MentalHealthRightsYES - for Mental Health Rights
07/23/2012 And Yet Another Mother's Story
Rose's Story:
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According to Ronnie’s adoptive mother, Rose, his birth mother starved him as a child to the point where he suffered brain damage and other physical effects. Rose worked with him until he was able to walk, but he never completely recovered fully. He grew up missing a lot of school and attending special classes when he went. Naturally, he did not graduate, and at age 20 he ended up in an argument over eight dollars with another young man, with Ronnie ending up taking the money from his wallet.
The police became involved, and Ronnie, black, was arrested even though the other boy, white, didn’t press charges. The DA charged Ronnie  and he was jailed. Because of his disability, he was unable to understand the charges against him and deemed incompetent. In doing so, the justice system put Ronnie into a torturous treadmill that has lasted over a year. (As of April 10, 2013 Ronnie is still lockked up at Western hospital, even though he finally was rransferred to the civil side january 2013.
The way this works in Washington is that the incompetent accused must stay in jail until there is an opening at Western State Hospital. During that waiting period, Ronnie, despite his disabilities, was put into isolation in the jail, which made him “go berserk” said Rose. Thus this prevents Ronnie from having his da in court and but prolongs his stay in jail without a trial. When he was finally transferred to Western, he was placed in the criminal section of the hospital, even though he was not convicted of any crime. While there, says his mother, he was drugged so heavily he could barely speak at times, and she was not allowed to visit him or send him anything (except 3 times in an entire year). (update : July 31, 2012--Rose joined the two MOMS  after their 100 mile walk to the hospital, and  visited CEO Jess jamison. She shared her distress about Ronnie being unable to talk, Ronnie was able to talk within two weeks, making us question whether Ronnie was being experimented on.)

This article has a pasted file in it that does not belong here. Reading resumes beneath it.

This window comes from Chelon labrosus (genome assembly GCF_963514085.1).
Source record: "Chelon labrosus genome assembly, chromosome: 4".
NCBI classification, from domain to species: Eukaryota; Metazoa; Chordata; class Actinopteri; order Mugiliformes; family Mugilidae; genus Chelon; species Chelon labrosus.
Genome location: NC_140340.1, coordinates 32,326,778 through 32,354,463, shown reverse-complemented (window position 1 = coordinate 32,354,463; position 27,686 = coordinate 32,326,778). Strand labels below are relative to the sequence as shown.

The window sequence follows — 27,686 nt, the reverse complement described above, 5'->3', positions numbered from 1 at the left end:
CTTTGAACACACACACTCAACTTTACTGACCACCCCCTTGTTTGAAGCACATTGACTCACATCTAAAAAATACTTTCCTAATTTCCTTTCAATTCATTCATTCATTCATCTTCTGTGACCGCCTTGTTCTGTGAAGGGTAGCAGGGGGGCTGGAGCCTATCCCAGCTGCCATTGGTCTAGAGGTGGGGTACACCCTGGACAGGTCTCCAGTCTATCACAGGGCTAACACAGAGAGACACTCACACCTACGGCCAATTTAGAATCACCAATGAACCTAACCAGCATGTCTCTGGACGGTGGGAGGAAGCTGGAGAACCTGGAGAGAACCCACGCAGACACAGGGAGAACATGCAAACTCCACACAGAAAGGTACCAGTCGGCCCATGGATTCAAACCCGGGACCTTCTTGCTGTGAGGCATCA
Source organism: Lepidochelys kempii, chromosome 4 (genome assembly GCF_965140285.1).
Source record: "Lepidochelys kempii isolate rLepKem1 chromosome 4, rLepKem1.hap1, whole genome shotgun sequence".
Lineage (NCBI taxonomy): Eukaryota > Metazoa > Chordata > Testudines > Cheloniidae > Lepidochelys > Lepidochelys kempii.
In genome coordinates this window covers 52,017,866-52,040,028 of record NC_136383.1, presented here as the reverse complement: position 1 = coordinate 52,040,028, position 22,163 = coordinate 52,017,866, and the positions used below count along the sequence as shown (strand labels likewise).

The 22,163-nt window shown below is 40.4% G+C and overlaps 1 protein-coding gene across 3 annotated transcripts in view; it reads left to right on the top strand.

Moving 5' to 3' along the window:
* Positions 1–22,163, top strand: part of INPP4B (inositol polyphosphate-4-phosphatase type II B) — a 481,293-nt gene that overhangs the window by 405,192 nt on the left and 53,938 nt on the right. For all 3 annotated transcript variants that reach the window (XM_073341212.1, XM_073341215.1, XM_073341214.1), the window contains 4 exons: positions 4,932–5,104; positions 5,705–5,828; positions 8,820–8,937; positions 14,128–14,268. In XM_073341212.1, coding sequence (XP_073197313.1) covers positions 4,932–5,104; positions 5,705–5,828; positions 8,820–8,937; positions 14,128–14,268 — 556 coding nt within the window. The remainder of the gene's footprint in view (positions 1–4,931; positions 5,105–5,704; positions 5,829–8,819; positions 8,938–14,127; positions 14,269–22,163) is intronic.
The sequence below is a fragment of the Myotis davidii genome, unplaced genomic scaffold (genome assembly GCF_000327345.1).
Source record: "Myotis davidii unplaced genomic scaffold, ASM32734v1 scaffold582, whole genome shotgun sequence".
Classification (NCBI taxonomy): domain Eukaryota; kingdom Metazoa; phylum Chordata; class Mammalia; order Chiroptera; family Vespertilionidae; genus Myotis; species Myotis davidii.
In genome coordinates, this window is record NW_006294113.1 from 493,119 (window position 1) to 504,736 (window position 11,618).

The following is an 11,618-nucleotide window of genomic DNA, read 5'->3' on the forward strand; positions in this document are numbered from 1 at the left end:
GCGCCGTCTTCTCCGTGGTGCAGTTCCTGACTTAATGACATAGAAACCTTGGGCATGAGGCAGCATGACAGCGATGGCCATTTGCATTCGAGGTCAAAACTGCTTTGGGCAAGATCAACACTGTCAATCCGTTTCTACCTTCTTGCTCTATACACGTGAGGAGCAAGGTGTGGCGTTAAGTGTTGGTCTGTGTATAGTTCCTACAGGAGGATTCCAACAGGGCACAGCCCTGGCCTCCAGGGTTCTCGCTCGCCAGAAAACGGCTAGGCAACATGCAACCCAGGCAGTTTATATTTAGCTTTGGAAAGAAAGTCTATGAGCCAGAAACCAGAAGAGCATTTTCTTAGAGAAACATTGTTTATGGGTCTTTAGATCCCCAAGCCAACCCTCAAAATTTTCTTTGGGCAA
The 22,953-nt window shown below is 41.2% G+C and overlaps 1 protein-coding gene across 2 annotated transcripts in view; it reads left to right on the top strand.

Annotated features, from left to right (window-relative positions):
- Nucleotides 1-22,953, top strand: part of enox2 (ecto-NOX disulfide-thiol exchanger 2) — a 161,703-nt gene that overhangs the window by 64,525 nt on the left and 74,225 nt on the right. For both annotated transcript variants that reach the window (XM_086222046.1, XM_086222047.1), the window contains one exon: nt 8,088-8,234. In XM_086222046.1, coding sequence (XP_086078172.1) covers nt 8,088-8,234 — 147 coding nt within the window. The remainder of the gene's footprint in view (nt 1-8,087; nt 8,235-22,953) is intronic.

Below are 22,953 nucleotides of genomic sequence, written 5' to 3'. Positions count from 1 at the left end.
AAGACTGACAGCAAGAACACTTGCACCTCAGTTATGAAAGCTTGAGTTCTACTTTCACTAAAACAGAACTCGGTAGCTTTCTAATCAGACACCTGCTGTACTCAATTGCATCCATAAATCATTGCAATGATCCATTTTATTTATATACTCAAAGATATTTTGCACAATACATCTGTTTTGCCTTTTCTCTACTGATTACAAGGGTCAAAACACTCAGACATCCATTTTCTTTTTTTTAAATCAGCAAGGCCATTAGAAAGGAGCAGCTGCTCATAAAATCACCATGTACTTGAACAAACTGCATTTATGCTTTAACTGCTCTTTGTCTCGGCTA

She and others whose loved ones have been patients at Western State confirm that these patients are deprived of fresh air, visitation and other basic rights if they refuse to go to classes or obey in other ways. Rose explained that Ronnie was so drugged he was too sleepy and tired to attend the classes, and therefore he was denied these basic rights - rights the hospital advertises on its website that as important to treatment:
"Visits and communication with family members and significant others is encouraged as it plays an important role in treatment."
What’s worse is that after three months at Western, when doctors decided Ronnie was then competent to stand trial, he was sent back to the jail in Bellingham WA, where the staff refused to continue the medication, without allowing Ronnie to withdraw gradually, which is documented throughout the scientific and medical literature as necessary to prevent severe withdrawal symptoms and worsened psychiatric conditions. So once again, instead of giving Ronnie the proper medical help and acknowledging his disability, he was put into isolation and deemed incompetent. The entire process had to be repeated, and repeated again.
There remain questions as to way the DA pursued this case against Ronnie, and why, for taking $8, he was charged with grand theft.
But Ronnie’s story is not an isolated one. Cindi and other moms have testified to how this system is destroying their children, and recent scientific literature is focusing on how too many children and adults are being placed on psychotropic drugs unnecessarily and kept on them too long, which, according to Robert B. Whitaker’s compiled research in Anatomy of an Illness, is actually creating an epidemic of chronic mental illness in America and other developed countries.
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